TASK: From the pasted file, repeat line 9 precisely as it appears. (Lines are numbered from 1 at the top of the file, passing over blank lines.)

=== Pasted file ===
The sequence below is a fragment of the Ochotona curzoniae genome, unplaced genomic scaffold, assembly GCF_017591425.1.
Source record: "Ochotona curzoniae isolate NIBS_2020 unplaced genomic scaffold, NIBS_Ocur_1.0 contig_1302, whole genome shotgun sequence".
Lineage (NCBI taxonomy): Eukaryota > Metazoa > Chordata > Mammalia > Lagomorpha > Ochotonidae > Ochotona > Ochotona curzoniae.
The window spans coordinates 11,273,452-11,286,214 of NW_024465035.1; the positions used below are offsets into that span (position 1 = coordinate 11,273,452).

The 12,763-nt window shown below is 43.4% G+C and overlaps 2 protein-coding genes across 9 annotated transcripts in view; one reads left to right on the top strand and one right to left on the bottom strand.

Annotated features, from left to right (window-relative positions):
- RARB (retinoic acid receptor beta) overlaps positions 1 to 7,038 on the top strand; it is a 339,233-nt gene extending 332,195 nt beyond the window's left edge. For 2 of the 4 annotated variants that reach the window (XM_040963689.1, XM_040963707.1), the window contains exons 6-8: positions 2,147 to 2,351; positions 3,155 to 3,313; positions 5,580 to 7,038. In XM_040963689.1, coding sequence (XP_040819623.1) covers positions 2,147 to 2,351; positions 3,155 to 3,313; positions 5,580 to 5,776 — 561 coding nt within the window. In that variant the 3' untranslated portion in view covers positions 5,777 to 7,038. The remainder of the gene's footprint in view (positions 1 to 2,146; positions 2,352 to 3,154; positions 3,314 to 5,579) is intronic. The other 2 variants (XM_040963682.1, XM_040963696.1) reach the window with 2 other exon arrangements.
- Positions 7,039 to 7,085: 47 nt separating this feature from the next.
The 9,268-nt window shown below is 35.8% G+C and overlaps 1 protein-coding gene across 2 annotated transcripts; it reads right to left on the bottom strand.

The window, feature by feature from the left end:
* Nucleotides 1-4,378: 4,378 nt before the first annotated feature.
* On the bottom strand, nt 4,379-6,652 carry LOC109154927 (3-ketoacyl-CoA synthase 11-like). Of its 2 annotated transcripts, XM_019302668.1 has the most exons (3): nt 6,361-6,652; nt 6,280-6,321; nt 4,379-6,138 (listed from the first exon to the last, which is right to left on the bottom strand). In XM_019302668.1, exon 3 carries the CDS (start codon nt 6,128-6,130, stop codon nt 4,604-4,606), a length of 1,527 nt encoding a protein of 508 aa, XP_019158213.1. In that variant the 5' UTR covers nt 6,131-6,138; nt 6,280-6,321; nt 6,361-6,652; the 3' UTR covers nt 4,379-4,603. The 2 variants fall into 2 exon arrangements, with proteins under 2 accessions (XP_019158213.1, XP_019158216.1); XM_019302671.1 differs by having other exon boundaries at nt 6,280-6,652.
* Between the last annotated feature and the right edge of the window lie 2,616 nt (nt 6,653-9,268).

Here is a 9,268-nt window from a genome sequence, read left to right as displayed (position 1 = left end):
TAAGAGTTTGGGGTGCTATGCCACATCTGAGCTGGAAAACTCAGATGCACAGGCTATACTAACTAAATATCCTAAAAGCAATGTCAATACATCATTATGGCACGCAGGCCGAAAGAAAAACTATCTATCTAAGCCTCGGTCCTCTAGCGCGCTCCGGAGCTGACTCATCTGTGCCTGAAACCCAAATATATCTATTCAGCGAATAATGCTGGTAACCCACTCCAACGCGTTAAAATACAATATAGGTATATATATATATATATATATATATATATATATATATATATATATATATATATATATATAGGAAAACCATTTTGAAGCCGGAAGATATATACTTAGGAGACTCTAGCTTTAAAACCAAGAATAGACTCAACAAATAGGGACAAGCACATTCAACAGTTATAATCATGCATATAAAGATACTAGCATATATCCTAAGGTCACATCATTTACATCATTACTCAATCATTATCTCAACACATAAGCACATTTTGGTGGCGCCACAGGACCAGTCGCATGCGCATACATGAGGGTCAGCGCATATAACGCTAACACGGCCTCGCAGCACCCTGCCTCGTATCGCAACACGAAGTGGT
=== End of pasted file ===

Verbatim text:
The 9,268-nt window shown below is 35.8% G+C and overlaps 1 protein-coding gene across 2 annotated transcripts; it reads right to left on the bottom strand.